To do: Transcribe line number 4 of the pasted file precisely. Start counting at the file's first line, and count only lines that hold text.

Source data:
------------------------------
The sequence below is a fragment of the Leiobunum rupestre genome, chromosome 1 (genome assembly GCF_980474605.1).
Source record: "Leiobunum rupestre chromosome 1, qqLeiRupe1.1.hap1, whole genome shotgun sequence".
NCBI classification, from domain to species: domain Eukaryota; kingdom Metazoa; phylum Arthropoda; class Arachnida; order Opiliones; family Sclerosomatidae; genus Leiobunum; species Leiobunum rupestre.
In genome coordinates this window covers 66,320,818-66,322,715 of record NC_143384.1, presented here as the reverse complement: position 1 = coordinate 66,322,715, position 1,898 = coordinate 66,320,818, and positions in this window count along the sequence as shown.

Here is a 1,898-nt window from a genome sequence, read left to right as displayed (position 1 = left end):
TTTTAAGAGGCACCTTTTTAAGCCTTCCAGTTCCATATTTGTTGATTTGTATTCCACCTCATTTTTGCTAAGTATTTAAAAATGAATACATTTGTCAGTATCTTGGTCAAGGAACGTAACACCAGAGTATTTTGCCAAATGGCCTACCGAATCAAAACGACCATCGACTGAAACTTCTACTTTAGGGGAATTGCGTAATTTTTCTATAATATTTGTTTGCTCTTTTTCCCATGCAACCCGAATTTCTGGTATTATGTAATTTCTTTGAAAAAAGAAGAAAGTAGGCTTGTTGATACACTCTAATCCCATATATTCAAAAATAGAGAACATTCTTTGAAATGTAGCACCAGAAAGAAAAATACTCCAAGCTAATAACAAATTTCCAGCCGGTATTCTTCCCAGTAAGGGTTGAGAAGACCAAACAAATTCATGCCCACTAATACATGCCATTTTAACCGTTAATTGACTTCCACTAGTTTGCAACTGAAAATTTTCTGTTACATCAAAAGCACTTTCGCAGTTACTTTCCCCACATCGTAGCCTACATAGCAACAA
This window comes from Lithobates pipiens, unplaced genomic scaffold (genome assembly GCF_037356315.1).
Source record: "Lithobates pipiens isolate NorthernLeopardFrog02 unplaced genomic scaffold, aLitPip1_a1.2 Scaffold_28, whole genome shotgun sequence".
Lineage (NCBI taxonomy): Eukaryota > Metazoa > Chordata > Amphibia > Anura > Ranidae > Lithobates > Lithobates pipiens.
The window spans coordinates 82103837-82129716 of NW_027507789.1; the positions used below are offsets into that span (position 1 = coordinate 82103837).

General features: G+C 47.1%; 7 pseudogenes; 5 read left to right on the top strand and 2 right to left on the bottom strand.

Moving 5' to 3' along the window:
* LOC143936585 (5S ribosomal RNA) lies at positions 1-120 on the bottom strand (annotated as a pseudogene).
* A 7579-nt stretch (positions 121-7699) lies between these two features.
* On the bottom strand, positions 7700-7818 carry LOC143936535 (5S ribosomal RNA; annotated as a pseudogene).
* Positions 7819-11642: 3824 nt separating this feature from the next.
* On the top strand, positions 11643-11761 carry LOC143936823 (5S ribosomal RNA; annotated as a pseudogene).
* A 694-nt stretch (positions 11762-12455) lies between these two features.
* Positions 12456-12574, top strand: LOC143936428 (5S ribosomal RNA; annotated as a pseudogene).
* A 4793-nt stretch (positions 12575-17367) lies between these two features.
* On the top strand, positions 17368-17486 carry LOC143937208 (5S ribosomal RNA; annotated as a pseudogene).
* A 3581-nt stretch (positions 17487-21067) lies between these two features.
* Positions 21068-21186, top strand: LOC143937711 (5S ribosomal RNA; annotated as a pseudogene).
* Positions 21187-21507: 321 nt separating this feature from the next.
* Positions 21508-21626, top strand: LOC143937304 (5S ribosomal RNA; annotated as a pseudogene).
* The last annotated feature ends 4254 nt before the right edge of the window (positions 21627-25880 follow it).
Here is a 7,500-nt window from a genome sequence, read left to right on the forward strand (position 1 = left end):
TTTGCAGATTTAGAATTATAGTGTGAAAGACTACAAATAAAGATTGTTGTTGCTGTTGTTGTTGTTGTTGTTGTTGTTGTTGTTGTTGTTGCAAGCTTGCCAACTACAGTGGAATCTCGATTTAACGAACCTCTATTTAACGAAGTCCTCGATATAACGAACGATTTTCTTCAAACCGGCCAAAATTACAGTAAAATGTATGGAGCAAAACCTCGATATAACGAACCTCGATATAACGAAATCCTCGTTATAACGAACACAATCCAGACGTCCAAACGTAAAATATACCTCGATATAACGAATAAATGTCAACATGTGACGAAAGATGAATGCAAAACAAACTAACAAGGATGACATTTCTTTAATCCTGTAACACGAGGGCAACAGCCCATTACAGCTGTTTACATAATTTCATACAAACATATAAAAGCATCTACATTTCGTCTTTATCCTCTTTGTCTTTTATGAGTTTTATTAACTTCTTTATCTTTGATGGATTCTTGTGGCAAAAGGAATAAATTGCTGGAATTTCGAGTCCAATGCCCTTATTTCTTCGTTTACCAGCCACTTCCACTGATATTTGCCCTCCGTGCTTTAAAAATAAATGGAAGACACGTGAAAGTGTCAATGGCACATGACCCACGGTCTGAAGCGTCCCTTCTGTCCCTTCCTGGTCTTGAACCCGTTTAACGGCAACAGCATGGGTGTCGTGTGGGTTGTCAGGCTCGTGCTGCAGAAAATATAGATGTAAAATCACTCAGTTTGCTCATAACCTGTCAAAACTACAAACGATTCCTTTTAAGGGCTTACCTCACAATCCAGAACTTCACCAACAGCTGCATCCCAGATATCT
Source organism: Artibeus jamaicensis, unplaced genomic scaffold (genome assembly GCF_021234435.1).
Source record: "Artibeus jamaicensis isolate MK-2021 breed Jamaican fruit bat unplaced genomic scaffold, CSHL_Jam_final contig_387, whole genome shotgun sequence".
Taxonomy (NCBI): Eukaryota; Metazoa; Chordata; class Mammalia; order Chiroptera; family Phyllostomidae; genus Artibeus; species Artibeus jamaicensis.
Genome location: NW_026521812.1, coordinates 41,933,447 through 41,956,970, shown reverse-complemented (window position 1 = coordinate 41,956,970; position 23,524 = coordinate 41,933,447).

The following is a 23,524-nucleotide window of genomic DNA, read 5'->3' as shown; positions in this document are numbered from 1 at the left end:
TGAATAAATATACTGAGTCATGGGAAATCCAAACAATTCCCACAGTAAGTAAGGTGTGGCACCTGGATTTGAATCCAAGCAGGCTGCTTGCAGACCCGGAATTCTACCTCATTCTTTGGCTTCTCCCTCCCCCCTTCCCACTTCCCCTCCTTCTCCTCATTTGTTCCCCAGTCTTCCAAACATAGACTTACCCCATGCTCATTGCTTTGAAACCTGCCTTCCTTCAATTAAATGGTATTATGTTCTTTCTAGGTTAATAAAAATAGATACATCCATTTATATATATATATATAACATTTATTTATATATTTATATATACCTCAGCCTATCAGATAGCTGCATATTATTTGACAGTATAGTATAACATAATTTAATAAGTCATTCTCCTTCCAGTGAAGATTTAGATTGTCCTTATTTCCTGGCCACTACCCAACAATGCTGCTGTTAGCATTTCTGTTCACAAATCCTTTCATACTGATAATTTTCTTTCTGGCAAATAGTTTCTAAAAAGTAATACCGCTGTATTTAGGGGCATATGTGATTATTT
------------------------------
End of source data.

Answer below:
In genome coordinates this window covers 66,320,818-66,322,715 of record NC_143384.1, presented here as the reverse complement: position 1 = coordinate 66,322,715, position 1,898 = coordinate 66,320,818, and positions in this window count along the sequence as shown.